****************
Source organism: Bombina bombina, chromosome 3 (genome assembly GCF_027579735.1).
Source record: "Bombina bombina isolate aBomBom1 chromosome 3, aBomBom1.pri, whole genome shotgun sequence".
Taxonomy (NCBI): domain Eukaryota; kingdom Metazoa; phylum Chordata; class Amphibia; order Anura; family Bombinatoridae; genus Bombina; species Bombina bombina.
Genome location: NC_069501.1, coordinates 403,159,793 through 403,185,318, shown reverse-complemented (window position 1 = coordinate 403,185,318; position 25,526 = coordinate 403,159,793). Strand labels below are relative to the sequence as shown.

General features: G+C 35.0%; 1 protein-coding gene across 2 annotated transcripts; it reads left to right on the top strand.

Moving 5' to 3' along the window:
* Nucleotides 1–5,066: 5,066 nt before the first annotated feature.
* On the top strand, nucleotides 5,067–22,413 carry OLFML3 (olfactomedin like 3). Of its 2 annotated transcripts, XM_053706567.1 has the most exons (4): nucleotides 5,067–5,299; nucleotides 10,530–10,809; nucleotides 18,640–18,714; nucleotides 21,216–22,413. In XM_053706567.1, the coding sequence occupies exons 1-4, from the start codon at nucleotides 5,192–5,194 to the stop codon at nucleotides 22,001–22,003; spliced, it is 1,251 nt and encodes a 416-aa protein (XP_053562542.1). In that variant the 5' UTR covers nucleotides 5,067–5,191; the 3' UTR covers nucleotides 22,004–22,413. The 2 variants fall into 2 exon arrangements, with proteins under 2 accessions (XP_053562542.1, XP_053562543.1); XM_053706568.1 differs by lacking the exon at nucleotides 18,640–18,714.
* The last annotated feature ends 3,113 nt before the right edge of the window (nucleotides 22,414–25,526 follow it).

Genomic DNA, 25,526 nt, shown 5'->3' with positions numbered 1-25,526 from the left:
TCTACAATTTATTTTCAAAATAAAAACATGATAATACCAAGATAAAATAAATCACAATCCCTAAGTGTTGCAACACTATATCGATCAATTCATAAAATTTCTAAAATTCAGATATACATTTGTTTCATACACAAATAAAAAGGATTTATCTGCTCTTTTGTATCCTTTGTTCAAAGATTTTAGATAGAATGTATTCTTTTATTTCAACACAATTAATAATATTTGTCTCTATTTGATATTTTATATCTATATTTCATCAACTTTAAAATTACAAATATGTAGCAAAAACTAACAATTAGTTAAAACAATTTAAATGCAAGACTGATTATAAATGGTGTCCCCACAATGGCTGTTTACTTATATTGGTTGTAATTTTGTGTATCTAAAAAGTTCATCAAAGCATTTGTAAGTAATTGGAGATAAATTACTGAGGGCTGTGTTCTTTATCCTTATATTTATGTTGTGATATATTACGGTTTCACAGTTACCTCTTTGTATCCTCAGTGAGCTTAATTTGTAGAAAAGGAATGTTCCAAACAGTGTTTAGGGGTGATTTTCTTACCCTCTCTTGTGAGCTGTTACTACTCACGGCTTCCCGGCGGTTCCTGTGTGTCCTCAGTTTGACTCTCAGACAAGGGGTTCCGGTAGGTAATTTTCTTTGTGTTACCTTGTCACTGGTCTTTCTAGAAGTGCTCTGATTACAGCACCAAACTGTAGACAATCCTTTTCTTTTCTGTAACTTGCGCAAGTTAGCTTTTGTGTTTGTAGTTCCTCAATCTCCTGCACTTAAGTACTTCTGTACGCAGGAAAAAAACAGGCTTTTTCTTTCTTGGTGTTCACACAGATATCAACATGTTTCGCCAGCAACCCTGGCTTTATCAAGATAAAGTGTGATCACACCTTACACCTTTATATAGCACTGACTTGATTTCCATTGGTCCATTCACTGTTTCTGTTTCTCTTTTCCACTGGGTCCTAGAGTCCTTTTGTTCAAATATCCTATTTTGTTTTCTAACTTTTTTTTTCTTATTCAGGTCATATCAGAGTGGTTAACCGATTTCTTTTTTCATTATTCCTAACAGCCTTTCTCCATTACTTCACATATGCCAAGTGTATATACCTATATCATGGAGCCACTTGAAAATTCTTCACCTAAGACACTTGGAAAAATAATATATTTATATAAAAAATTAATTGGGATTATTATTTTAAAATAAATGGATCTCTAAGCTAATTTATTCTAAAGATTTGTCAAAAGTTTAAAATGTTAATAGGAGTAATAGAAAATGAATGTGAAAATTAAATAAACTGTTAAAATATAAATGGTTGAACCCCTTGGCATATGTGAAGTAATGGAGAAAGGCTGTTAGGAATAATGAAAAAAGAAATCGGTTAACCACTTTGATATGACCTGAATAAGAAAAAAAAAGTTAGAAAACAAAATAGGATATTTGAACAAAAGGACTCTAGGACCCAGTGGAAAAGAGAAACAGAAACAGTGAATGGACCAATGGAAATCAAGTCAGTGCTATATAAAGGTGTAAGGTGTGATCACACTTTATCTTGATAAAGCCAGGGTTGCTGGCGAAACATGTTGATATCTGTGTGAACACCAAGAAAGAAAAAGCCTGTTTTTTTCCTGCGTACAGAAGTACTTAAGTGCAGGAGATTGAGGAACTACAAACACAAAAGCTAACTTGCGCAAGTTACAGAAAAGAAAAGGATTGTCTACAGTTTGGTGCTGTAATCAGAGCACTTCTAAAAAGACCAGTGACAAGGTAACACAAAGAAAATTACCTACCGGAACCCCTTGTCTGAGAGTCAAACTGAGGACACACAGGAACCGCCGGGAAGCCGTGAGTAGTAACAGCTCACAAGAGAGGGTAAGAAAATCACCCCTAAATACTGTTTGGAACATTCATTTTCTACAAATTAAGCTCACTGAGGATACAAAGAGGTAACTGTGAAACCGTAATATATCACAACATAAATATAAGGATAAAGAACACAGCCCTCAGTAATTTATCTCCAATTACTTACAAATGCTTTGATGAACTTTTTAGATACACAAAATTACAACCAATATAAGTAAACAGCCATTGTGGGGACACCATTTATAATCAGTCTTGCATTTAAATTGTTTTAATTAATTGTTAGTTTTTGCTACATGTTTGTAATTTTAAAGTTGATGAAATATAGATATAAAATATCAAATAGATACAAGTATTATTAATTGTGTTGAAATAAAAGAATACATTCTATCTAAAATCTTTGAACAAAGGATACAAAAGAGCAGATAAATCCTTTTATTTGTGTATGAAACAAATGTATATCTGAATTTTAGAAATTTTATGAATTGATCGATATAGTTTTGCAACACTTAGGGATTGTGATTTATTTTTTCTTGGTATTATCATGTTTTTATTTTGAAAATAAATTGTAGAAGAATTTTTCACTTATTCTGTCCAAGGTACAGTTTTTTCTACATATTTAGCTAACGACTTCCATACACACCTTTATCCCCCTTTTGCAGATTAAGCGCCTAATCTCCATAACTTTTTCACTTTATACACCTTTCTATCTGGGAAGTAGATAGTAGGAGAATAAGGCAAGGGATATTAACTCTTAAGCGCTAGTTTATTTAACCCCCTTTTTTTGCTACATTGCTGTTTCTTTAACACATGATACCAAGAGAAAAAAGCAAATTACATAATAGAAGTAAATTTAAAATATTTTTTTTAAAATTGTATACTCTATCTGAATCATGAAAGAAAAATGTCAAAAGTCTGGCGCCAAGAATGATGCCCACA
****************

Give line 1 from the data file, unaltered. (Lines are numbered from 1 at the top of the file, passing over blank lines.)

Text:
Source organism: Bombina bombina, chromosome 3 (genome assembly GCF_027579735.1).